By IAN WILSON
They went from big league ball players to big name barnstormers overnight, but not even a lifetime ban from Major League Baseball could keep them off the field.
The eight men ousted from the American League by the Black Sox Scandal were left unemployed by baseball commissioner Kenesaw Mountain Landis when he issued the permanent MLB ban in early August of 1921, nearly two years after they were suspected of playing key roles in fixing the World Series.
No longer able to suit up for the Chicago White Sox, the disgraced players sought the refuge of whatever teams would take them.
Several Black Sox baseballers – including pitcher Eddie Cicote, shortstop Swede Risberg, third baseman Buck Weaver and outfielder Happy Felsch – suited up for an independent traveling squad called the Ex-Major League Stars in 1922. The team made headlines after wrapping up its trek through Wisconsin when Risberg and Cicote got in a fist fight that resulted in Cicote heading home prior to the Minnesota leg of the tour.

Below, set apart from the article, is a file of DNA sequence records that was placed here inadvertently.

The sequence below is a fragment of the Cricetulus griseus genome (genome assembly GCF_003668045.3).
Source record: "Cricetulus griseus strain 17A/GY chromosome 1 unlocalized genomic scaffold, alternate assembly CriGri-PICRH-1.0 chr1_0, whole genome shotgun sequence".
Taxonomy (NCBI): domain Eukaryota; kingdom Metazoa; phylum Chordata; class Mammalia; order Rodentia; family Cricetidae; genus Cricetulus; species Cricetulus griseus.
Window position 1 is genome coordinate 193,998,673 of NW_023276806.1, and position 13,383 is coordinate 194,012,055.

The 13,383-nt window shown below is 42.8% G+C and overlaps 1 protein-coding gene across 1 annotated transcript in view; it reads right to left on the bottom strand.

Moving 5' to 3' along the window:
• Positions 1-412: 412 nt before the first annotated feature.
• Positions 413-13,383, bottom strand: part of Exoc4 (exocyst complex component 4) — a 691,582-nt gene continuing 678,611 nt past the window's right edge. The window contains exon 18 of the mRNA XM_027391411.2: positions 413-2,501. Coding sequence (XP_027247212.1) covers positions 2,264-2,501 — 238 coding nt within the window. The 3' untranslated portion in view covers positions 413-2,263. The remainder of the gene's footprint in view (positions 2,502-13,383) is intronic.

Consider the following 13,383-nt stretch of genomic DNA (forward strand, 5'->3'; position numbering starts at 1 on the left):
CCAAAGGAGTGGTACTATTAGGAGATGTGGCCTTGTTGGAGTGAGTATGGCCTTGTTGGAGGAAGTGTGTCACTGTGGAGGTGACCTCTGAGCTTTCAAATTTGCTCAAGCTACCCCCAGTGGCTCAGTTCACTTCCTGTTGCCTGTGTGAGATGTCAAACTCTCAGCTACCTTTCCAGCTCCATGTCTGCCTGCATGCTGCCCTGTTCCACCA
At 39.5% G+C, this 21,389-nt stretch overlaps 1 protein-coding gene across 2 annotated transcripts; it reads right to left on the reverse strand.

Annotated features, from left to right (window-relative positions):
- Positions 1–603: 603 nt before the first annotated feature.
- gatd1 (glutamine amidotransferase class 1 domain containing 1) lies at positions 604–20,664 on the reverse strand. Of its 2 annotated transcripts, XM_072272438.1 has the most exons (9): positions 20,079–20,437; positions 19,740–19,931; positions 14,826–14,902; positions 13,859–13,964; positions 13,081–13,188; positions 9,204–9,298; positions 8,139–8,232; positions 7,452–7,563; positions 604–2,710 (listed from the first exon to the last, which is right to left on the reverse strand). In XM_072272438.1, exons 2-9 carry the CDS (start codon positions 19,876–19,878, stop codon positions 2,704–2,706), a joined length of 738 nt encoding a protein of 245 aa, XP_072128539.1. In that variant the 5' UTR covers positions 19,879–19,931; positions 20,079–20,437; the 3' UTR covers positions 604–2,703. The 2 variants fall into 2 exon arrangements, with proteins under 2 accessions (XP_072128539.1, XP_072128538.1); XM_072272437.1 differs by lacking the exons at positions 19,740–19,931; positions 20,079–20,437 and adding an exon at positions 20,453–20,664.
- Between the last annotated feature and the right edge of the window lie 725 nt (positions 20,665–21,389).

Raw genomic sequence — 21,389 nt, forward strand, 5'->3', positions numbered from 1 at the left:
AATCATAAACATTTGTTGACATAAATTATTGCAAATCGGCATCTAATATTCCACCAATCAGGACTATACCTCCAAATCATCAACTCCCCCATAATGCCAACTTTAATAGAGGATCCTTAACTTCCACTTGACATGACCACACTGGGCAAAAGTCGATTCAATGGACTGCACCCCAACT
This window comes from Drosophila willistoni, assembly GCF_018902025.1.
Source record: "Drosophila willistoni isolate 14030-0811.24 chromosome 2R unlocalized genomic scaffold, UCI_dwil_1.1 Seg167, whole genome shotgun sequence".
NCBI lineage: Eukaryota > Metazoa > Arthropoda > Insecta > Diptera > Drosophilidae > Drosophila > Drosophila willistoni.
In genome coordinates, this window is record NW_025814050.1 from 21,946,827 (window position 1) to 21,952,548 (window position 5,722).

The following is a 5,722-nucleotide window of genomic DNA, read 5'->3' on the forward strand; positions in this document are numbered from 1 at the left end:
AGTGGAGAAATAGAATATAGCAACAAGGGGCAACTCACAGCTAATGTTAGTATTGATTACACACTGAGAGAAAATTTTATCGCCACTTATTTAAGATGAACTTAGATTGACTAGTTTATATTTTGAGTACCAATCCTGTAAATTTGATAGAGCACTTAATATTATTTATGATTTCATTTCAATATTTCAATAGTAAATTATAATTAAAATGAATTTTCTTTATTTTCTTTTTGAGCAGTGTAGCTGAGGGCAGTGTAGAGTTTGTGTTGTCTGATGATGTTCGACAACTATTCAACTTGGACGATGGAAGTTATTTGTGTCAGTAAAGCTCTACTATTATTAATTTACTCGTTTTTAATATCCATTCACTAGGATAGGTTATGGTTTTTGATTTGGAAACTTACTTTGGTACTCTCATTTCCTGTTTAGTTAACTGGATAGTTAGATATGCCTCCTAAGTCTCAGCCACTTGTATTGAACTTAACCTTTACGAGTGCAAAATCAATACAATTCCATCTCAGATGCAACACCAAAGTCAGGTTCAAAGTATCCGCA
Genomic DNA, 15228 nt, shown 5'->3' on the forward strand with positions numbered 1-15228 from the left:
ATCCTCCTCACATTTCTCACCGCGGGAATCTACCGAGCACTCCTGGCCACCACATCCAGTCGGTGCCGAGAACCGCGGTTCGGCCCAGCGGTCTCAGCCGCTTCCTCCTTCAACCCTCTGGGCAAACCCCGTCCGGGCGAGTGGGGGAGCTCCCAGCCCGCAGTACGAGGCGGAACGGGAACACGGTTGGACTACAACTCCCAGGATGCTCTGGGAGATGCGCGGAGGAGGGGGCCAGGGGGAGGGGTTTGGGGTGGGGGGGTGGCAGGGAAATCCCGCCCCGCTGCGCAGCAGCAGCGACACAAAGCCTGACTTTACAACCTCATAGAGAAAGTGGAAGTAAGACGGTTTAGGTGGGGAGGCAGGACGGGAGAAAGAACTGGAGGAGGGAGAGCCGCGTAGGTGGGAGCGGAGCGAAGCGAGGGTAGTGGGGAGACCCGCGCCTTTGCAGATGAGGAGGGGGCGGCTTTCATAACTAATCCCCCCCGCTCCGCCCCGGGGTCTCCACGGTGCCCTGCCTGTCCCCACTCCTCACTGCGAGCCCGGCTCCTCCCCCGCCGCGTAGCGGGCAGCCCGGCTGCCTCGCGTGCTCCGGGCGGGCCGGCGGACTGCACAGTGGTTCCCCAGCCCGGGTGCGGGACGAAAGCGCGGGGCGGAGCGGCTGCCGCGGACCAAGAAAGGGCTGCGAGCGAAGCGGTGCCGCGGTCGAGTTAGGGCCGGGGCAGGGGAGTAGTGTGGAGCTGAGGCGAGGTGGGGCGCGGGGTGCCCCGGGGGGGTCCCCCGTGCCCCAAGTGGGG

Shoeless Joe Jackson made his way to the semi-pro South Georgia League, where the star outfielder helped attract large crowds and won a championship for Americus in 1923 while earning $75 a week.
First baseman Chick Gandil – a ringleader of the 1919 fix who reportedly approached gambler Sport Sullivan to help broker the sale of the World Series – had $35,000 in bribes to bolster his financial security while he played in the Copper League in the mid-1920s. Gandil was joined in that league, which played out of Arizona, Texas and New Mexico, by fellow fixers Weaver, Hal Chase, and Lefty Williams.
Infielder Fred McMullin, meanwhile, worked as a carpenter and later as a bailiff in Los Angeles after he was deemed ineligible as a major leaguer.